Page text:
By age 18 I had broken up with the girlfriend from church and I was in junior college. My parents no longer insisted that I go to church with them and since I didn’t see any reason to go, I drifted away. Nowhere was there any anguish, anger, or any other emotion except maybe a sense of relief. I didn’t have to pretend anymore. Still, I didn’t exactly advertise myself as an atheist. By now the year was 1967 and I was living in Northwest Florida. We were still in the middle of the Cold War and to say that you were an atheist was tantamount to claiming to be a Rooski-loving, pinko commie. The McCarthy era was over but many of the sentiments still prevailed. The only atheist I had ever heard of was Madalyn Murray O’Hair and she didn’t have a very good reputation. I was unaware of people like Bertrand Russell and Ambrose Bierce or even the anti-religion side of Samuel Clemens. At the time it didn’t mean anything to me to find other non-believers or find supportive literature. I was quite happy with my own decision and with keeping it to myself.
I’m still happy with the decision and over the years I have discovered rational reasons that support the decision.

Tuesday, September 29, 2009

A religious country

Bing, bing, bing... whooooosh... Wow! I've just returned from a black hole. A place whose gravity sucked me in. A place called Pharyngula. I know I haven't escaped completely. I will probably yo-yo back and forth until I'm either sucked in completely or reach some point of equilibrium. PZ Myers finds some of the best stuff to post about and I really enjoy his writing style but some of the items can generate hundreds, and even thousands, of responses from the Pharyngulite Horde. Reading it all can take hours out of your day. The only sour note is from some of the regulars there who are so liberal that they've forgotten about liberty. It's a hot-bed of libertarian bashing which of course puts me off a bit. What I have noticed is that those individuals who are the most strident of the libertarian bashers fall victim to one of the logical fallacies that they usually accuse religious fundamentalists and creationists of. That being the "strawman". They conjure up really awful ideas out of thin air and then claim that's what libertarianism is about and easily go about bashing it. Well sure, if the things they claimed were true about libertarianism then it would deserve bashing. But they seem to have gotten it all wrong. So I'm not sure if they are really anti-liberty or if they just have this mistaken notion about libertarian ideals. Ah well, I'm not into proselytizing. I hate it when people do it to me so I try to avoid doing it to others (my own version of the Golden Rule). Since I read Pharyngula for the science and the anti-religion I just sort of ignore the politics.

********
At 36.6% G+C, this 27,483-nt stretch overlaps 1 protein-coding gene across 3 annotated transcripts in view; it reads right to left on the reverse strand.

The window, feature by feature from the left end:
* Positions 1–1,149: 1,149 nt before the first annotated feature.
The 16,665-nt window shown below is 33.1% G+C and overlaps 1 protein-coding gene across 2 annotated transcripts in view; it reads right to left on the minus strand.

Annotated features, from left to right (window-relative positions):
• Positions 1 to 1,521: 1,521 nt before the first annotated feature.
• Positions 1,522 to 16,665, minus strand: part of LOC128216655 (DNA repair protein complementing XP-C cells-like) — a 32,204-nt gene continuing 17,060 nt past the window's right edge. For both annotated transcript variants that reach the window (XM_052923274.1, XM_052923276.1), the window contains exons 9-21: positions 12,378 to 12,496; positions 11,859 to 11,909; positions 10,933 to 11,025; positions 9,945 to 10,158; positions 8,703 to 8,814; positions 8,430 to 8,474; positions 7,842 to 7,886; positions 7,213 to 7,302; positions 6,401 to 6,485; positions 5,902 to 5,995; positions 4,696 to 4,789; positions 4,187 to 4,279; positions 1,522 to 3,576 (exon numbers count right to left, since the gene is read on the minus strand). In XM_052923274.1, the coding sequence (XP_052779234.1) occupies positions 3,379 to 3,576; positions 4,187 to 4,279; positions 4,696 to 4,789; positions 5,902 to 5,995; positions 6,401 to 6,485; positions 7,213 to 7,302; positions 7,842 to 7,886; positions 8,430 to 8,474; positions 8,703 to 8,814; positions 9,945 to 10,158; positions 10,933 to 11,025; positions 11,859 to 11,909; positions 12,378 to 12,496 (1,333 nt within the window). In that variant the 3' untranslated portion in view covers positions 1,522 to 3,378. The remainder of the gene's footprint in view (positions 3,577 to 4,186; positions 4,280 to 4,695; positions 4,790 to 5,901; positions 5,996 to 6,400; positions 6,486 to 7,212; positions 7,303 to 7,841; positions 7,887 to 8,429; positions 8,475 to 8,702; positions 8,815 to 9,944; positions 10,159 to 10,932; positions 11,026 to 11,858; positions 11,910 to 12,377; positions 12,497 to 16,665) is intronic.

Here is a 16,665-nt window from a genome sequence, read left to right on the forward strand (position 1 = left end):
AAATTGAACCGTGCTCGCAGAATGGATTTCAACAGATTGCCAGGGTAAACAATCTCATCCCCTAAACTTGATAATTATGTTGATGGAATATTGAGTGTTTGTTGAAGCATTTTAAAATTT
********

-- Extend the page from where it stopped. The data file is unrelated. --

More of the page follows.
Well, that wasn't what I started to talk about anyway. Here in the U.S.A. the Christian majority generally like to claim that this is a Christian country. Even those of us who are non-religious have to admit, like it or not, that there is a huge Christian influence in our government and that a majority of our neighbors are Christian affiliated. But, I am pleased to note that we are not as bad as some other places. What brought this on was an e-mail I received from my brother-in-law. He works in Israel and sent some photographs of the streets and shopping areas on yesterday's Jewish holiday of Yom Kippur. The streets and highways were empty and only one or two pedestrians could be seen down long avenues of closed shops. He said that "if anyone drives a car people throw rocks at it" and that the only vehicles he saw were ambulances. Now that's a country that takes its religious holidays seriously. As much as I am concerned about the overt religiosity in our country, at least it's not THAT bad. My neighbors may avoid me, knowing that I'm one of those awful atheists, but at least they don't pelt my car with rocks if I drive on Ash Wednesday or Good Friday or something.

Enough for today. Let's see if I can get in a few more posts before getting sucked back into Pharyngulaaaaaaaaa...........